SaaS Contracts Lawyer Drafting Smart Contracts and Agreements For Startups & Vendors
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Marketing SaaS software to potential enterprise customers takes a lot of hard work and perseverance. Selling SaaS to the enterprise bears no relation to marketing your SaaS application to smaller businesses that in all likelihood will not open up the hood and have their lawyers review and scrutinize every paragraph.
Unless you have a strong enterprise sales background there is really no type of experience that can apply to selling SaaS to enterprise customers. One of the reasons is that the SaaS sales cycle varies from that of traditional software. Typical software that is installed locally on a company’s network that is not cloud based usually needs no maintenance and as long as the customer pays the licensing fees the agreement could last for quite some time. Contrast that with SaaS software which all about the Services and the contracts could be monthly, for one year or two years. Enterprise customers demand a ton of services from their SaaS providers for things such as Service Level Agreements, support, integration, maintenance and additional software development. And, most enterprise customers will insist on an opt out of the agreement if they are not satisfied with the vendor’s services. So clearly, selling traditional software bears no relation to selling SaaS products.
A typical SaaS vendor goes through beta testing, gets some smaller customers to create revenue and then decides to go after enterprise customers. How they go about trying to market and sell SaaS products to the enterprise will likely determine their success or not. The natural thing to do because this is what most people in business do is to reach out to all of your connections in business and try to get everyone you know to use your company’s SaaS product. Even if you have no idea if the contact has any decision making authority in their company or if that person has a need for your SaaS product you will still try to sell to them. This is such a colossal waste of time.
The chances of one of your contacts or business connections actually interested in your SaaS product is probably slim to none. The exception of course is if they have a real need for your product then of course go and meet with them. The real work that needs to be done is of course identifying companies that have a need for your product. What’s even harder is trying to find the individuals at these companies who make the decision whether to use your product or not.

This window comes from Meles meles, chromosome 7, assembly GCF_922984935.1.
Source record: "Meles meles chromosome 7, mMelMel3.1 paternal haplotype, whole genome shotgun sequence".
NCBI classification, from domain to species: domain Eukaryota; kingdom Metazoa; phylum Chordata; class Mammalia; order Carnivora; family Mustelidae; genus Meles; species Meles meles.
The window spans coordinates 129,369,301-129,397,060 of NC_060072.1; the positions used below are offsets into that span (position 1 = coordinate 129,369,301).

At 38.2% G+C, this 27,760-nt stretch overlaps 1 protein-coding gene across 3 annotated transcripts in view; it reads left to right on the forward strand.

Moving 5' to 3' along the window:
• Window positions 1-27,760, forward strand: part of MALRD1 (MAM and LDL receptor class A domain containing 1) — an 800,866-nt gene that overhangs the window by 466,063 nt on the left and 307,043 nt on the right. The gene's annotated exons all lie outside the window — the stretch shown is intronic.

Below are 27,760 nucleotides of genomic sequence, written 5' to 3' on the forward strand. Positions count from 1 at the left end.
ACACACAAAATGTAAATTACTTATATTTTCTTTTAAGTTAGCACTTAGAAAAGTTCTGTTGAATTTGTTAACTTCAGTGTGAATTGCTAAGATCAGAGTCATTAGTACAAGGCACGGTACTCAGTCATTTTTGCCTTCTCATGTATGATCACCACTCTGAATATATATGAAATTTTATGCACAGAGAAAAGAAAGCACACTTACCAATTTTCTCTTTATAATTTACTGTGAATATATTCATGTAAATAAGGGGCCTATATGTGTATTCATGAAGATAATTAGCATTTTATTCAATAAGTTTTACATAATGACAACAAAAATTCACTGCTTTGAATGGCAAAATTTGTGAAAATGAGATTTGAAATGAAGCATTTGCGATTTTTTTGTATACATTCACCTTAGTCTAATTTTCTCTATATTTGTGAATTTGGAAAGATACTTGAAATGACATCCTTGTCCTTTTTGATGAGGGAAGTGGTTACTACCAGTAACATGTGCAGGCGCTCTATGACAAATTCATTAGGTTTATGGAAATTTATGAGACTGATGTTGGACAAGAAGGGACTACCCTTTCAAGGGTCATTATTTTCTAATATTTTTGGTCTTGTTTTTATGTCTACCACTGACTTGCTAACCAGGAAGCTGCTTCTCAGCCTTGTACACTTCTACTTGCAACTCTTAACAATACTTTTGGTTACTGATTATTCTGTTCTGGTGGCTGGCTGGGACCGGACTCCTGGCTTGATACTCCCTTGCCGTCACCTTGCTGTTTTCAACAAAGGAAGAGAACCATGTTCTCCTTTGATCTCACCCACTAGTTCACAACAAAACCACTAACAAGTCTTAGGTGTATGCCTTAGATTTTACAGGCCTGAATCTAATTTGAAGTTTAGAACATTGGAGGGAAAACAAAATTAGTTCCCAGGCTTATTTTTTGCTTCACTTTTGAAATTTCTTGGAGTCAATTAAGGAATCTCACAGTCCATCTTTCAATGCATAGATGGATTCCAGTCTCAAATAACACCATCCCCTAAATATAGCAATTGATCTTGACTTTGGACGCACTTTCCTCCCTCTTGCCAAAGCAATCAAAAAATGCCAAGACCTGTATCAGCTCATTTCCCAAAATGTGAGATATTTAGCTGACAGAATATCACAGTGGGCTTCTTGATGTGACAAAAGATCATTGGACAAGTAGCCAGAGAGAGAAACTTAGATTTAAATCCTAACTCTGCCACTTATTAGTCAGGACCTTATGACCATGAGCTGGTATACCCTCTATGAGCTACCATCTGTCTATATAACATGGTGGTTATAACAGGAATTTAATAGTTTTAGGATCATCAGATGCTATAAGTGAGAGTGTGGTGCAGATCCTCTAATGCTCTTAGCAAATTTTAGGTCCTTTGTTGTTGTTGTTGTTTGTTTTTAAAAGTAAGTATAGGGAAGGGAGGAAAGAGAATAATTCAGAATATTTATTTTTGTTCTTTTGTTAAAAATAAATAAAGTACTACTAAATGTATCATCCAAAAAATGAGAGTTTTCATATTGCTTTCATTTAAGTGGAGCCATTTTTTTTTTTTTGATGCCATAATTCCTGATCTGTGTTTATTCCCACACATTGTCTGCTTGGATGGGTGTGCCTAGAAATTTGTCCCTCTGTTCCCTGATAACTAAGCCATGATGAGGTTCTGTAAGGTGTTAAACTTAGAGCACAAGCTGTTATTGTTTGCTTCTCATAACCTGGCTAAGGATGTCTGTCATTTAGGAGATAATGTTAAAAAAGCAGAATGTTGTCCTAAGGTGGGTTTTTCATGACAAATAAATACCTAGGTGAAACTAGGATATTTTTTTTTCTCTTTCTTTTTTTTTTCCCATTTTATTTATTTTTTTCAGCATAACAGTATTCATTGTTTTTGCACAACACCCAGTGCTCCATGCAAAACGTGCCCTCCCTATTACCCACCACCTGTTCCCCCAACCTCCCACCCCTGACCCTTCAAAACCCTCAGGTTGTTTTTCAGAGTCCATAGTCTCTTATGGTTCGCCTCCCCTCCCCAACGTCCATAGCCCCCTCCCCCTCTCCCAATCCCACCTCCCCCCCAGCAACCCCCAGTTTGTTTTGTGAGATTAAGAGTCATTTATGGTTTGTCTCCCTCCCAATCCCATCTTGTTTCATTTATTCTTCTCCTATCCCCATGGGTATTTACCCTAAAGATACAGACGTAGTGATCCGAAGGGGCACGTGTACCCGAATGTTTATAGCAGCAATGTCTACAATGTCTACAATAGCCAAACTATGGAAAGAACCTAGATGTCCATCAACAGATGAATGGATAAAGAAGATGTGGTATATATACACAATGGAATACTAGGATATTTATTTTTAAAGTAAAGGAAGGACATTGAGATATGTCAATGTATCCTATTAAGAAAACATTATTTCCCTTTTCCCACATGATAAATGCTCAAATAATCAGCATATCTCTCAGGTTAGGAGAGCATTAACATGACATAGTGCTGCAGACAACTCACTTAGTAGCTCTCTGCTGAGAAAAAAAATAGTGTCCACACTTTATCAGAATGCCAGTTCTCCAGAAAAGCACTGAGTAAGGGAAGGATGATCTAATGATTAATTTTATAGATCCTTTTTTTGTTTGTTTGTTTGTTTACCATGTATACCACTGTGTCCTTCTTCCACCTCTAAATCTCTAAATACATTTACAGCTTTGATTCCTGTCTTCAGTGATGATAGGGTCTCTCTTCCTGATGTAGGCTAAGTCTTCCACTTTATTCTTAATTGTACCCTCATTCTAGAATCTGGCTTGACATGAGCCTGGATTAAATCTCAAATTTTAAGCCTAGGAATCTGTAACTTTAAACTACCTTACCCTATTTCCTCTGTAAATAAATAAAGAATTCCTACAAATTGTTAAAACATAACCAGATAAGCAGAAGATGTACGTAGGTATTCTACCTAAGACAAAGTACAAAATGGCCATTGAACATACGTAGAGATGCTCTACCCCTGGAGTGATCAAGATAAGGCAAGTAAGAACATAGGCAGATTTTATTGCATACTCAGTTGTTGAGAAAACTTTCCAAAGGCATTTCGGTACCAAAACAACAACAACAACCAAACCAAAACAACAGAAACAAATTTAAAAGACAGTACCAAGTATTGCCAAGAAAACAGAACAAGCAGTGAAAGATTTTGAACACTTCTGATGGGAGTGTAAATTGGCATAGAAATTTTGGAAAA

Sometimes this is like finding a needle in a haystack. When SaaS Lawyer Andrew S Bosin LLC was trying to market his SaaS company’s software to enterprise customers it took a few tries the first time in some companies to find that right person who not only was interested in his company’s SaaS product but could also say yes or no. You need to ask very direct questions when trying to ascertain if that person sees a need at the company for your product and whether they are a decision maker or not.
Some people also do searches on social media sites for certain job titles and send hundreds of emails to these people in the hopes that 10% or so will respond back. This is a slow crawl and could take months just to get 20 or 30 names of potential interested companies and decision makers.
This also won’t get you where you need to be. What your company needs to seriously think about is subscribing to automated sales and marketing software which enables you to input hundreds if not thousands of names and this gives your company the ability to create a massive email campaign. We have all been sent these types of emails where the first one is very generalized and the second one is more specific perhaps telling us that a previous email had been sent out. This type of automated software enables your company to create templated emails that get sent out to individuals at certain points in time perhaps two weeks apart. The software should also track for those individuals who have opened up your emails and responded back to you.
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